Rape victims won’t get bills from hospitals for exams and tests under a plan unveiled Monday by the state health agency.

But the plan requires a change in state law and in some agency regulations, both of which will take months to accomplish, so victims still could receive the bills in the meantime.

Legislators pressed for quicker action Monday to temporarily halt what they called the unconscionable direct billing of sexual assault victims. State Department of Health and Hospitals Secretary Kathy Kliebert said the state health agency is working with the Louisiana Hospital Association to come up with an interim solution.

The state Senate Select Committee on Women and Children met Monday to discuss sexual assaults on college campuses as well as hospitals sending bills to rape victims for exams and tests. Gov. Bobby Jindal issued an executive order late Monday directing the Crime Victims Reparations Board and higher education institutions to immediately revise administrative rules and policies, to and establish more uniform protections for sexual assault victims.

Victims’ advocates as well as law enforcement members and hospital and health agency executives said the treatment of rape victims is inconsistent from one area of the state to another. Inconsistencies include some hospitals billing the victims while others do not, and when bills are sent, just what services are charged also vary. Different health care providers deliver different levels and types of care. They pushed for developing a uniform state policy.

“It’s been like peeling back an onion. We find a million other problems,” state Rep. Helena Moreno, D-New Orleans, said as the committee testimony continued.

State Sen. Karen Peterson, D-New Orleans, said some practices, such as requiring victims to undergo lie detector tests, violate the federal Violence Against Women Act and could subject police officials who do that to loss of federal law enforcement dollars. She urged an investigation by the attorney general and inspector general.

“This is something that requires a major systemic and cultural change,” said Ebony Tucker, executive director of the Louisiana Federation Against Sexual Assault. “The culture in each parish determines how victims are being treated and what’s happening.”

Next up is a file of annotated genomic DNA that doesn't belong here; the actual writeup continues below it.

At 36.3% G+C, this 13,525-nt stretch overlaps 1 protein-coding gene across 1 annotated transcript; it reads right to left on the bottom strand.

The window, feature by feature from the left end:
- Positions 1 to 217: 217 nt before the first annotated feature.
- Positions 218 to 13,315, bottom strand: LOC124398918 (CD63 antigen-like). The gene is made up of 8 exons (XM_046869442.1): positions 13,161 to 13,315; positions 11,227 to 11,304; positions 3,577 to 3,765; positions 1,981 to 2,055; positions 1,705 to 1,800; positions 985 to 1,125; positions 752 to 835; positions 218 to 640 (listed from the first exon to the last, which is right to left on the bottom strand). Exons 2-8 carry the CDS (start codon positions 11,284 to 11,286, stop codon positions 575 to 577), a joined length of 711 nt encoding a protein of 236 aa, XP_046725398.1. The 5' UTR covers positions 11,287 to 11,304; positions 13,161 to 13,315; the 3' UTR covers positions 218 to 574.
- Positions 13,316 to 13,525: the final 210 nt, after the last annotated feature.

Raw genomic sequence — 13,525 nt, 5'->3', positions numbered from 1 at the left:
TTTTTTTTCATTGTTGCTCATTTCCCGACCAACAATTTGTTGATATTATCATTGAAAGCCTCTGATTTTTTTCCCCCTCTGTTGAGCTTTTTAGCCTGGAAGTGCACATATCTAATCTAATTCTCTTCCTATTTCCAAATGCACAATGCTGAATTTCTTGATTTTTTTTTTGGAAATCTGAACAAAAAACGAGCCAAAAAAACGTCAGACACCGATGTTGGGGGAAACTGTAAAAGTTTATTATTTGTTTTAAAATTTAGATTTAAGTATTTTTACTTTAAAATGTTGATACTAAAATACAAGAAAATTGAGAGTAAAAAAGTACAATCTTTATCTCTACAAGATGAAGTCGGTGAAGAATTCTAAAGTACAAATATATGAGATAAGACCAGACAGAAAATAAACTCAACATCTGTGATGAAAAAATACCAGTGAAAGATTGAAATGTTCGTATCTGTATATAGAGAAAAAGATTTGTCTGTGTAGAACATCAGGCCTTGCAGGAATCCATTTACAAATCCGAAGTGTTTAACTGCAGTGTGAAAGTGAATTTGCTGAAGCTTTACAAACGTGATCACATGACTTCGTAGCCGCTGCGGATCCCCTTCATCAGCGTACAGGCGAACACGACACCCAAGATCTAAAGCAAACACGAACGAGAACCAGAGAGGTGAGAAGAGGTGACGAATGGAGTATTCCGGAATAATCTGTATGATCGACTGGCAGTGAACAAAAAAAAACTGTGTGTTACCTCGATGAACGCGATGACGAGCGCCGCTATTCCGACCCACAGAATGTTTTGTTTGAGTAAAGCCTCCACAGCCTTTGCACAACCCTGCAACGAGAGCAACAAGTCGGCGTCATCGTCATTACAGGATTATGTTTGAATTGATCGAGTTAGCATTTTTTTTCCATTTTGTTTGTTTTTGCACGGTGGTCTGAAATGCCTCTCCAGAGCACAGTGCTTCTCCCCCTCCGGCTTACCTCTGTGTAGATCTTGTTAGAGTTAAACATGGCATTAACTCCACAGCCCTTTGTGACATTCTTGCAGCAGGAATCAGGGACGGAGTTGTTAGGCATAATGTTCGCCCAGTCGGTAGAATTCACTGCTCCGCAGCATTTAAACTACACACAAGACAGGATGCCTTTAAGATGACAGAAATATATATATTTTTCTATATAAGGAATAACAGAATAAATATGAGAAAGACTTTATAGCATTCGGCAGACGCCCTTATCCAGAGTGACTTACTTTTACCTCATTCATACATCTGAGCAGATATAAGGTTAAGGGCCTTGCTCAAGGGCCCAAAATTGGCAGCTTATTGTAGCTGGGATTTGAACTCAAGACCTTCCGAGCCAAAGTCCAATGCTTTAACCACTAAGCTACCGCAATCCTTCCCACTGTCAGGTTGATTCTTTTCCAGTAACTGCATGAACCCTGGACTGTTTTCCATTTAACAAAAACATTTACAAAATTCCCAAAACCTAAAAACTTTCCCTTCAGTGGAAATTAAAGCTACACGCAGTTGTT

She said that in some jurisdictions, victims who do not want to report the crime do not have access to rape kits or get exams paid for.

The six-hour hearing Monday began with a rape victim’s mother testifying by telephone. She described her daughter’s experience going through the trauma of the attack, being treated in a Baton Rouge hospital, then receiving a $4,257.70 bill. There was an add-on charge because of a nighttime visit to the emergency room, she said.

“It’s as if the victims have no rights through our hospitals,” said the woman, who testified while only being identified as Vicki. She said her daughter was even charged for the forensic exam. “If homes are broken into, there is no charge for evidence collection,” Vicki said, adding, “prisoners get free medical care at hospitals.”

Another rape victim testified that she got a $2,000 bill from the LSU Interim Hospital in New Orleans. “My insurance company paid none of it at all,” she told the panel.

Moreno replied: “We need to ask the question why insurance companies are denying some of these claims as well.”

Under the health agency plan, bills for reimbursement will go to the Crime Victims Reparation Board.

Currently, the board may not accept bills for medical expenses directly from the provider. In addition, the board cannot reimburse unless a victim files a police report, which often does not happen.

Both will require changes in the law, which Moreno said she would file for the next legislative session beginning in April.

In the meantime, the Louisiana Commission on Law Enforcement and Administration of Criminal Justice will start promulgating changes now to some of the rules governing its payments to victims.

Bob Wertz, who oversees the crime reparation’s board, said he would present changes to the Crime Victims board. Under one, sexual assault victims won’t have to apply to their insurance companies for reimbursement first before getting aid from the reparations fund. Under another, claims could not be denied based on the behavior of the victim, he said.

Louisiana’s laws and regulations are inconsistently applied around the state, not only on whether hospitals can bill but on what services they bill. Some hospitals are charging rape victims for expenses such as emergency room care, pregnancy testing, HIV testing and medications as well as treatment of injuries. The “rape kit” forensic examinations used to collect evidence for law enforcement don’t cost the victim.

Those who work with sexual assault victims worry that the hospital bills will deter victims from reporting crimes.

Follow Marsha Shuler on Twitter, @MarshaShulerCNB. For more coverage of the State Capitol, follow Louisiana Politics at http://blogs.theadvocate.com/politicsblog.